Because the reality is, no matter how well a career coach knows you, they can never know all of the many facets of who you are, what you want, and what you might want in the future. You want a coach who will help you see a clearer picture of who you are, your experiences, values and priorities, and what makes you tick, so you can gain some clarity about what is the right next step for you.

I know firsthand stories where people went to someone for career coaching or counseling and were practically pushed in a particular direction. They found themselves more confused and frustrated and have said things like “I don’t actually know what it is that I want” or “I ended up in this new thing, but it’s not really working.”

Your transition doesn’t have to be stressful

Getting help from a lawyer career coach should help get the weight off your shoulder and not add your stress. 

Allow me to provide you with insights for your journey through my past podcasts where I help former lawyers like me and lawyers like you find their path to a fulfilling career that adds to their life, not depletes it. 

I urge you, too, to join my program The Collaborative where we can help each other reshape the life we want and deserve — to thrive, breathe, and truly live.

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Hi, and welcome to the Former Lawyer podcast. I am your host, Sarah Cottrell. And on this show, I interview former lawyers to hear their inspiring stories about how they left law behind to find careers and lives that they love. Let's get right to the show. Hello everyone. This week on the podcast, I want to talk to you a little bit about what you can expect if you work with a career coach as a lawyer. So people often ask me for referrals to one-on-one work for people who I recommend who do one-on-one work or have questions about the work we're doing inside of The Collaborative. And I wanted to talk a little bit about what you should be looking for and what you can expect when you work with a career coach as a lawyer. And in particular, I think these are the things that you need to look for that are going to be helpful for you.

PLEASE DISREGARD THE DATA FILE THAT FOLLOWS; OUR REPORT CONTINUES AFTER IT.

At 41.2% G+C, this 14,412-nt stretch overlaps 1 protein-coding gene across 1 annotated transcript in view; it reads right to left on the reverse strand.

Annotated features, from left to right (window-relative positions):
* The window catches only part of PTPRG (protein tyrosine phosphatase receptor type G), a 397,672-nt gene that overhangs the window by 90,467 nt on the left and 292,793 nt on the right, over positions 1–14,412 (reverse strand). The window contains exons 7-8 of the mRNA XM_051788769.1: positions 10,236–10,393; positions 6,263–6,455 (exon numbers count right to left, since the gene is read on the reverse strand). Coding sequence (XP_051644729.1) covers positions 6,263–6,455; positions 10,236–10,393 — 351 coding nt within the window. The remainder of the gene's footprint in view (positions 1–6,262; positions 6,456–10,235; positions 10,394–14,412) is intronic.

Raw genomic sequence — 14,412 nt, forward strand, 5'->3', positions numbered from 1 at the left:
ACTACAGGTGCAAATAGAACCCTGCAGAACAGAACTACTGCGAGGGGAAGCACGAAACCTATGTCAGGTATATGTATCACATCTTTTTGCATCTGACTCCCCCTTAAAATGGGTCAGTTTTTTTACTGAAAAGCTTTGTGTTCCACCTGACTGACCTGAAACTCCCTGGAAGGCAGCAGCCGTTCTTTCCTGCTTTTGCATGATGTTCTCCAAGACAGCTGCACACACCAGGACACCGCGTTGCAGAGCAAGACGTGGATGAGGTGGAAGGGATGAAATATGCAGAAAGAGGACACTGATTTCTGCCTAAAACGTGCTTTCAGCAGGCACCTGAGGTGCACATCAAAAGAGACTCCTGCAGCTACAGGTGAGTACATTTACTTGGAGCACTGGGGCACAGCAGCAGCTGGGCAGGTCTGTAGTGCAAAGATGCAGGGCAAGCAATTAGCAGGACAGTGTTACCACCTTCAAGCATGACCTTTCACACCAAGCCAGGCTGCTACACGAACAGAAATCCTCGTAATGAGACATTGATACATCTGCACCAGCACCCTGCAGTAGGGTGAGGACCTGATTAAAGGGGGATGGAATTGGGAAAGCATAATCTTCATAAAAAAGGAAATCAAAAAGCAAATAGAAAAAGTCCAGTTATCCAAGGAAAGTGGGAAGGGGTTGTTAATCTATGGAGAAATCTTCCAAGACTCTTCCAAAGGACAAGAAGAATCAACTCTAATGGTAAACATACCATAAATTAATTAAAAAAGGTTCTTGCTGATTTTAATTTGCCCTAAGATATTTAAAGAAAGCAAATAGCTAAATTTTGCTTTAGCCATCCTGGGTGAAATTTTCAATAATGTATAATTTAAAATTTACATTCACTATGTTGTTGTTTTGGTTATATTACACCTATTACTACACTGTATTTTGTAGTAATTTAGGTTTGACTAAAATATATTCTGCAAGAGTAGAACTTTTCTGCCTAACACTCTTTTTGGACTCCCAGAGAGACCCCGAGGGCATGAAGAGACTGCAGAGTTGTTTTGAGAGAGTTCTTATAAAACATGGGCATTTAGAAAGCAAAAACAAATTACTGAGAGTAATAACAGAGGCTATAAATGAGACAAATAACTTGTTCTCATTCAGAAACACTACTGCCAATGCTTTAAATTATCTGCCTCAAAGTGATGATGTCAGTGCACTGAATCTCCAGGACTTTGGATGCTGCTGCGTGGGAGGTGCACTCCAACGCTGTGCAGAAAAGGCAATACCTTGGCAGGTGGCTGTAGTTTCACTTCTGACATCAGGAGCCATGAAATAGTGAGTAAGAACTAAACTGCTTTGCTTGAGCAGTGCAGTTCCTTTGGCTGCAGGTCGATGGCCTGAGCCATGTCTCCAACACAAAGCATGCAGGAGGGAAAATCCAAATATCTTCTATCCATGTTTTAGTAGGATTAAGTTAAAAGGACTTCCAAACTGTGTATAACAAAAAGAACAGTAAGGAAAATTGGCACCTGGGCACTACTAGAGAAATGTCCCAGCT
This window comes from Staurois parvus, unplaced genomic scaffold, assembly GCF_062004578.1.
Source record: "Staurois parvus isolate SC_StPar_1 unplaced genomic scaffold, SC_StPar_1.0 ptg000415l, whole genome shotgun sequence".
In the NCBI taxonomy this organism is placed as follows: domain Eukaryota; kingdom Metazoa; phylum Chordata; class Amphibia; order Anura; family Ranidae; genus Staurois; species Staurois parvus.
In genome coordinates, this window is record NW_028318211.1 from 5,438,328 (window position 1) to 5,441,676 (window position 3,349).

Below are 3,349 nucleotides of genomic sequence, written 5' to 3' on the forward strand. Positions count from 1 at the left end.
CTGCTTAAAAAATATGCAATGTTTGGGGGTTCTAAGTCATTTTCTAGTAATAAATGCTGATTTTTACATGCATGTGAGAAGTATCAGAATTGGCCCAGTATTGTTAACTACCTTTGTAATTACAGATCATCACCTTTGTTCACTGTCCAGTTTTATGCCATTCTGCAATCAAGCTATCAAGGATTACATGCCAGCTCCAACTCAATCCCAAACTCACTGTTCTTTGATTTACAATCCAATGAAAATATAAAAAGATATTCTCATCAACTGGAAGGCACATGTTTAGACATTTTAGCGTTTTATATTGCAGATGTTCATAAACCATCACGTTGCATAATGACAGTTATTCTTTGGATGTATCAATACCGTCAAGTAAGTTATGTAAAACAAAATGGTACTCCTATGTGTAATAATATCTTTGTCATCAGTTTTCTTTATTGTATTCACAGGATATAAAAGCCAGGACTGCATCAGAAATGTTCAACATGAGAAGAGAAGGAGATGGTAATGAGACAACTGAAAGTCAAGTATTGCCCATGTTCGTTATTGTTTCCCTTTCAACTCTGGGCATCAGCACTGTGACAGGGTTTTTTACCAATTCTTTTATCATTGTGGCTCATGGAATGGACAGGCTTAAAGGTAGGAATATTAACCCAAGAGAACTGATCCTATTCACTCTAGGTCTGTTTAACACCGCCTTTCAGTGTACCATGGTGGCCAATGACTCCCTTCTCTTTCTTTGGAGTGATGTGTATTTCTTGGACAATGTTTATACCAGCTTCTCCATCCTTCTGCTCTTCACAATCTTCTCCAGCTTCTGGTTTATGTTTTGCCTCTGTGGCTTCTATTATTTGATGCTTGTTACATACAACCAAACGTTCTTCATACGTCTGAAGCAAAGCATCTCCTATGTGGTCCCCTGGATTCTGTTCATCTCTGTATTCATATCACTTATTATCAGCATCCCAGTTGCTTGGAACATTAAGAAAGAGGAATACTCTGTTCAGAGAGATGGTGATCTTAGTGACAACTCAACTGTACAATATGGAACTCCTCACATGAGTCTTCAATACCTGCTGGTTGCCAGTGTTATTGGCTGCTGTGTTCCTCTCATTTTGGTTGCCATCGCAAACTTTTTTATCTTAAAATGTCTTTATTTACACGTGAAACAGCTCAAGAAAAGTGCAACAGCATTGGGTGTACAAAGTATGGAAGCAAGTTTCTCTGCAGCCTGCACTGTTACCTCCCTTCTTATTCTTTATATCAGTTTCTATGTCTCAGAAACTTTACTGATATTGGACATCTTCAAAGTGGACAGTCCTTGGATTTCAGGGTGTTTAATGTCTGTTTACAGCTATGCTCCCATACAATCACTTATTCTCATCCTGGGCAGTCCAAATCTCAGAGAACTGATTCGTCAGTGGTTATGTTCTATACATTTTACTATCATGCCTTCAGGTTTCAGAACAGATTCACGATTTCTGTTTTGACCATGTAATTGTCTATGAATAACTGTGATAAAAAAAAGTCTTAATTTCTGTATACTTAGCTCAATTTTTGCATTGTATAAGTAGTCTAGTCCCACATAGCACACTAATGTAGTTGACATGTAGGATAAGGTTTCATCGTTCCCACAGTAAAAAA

That will give you the best experience and also, for those of you who haven't worked with a career coach, hopefully this will give you an idea of what it actually is like to work with one. So there are four things that you should get from any good career coach, from working with any good career coach. The first one is structure. So a lot of us when we go into this space of wanting to figure out another career, another job, it feels a bit scattered, I guess the word would be, and we don't necessarily know what thing to work on first, what thing to work on next, where to go. So one of the things that you should look for in a lawyer career coach is someone who has a well defined structure in terms of a path for you to follow.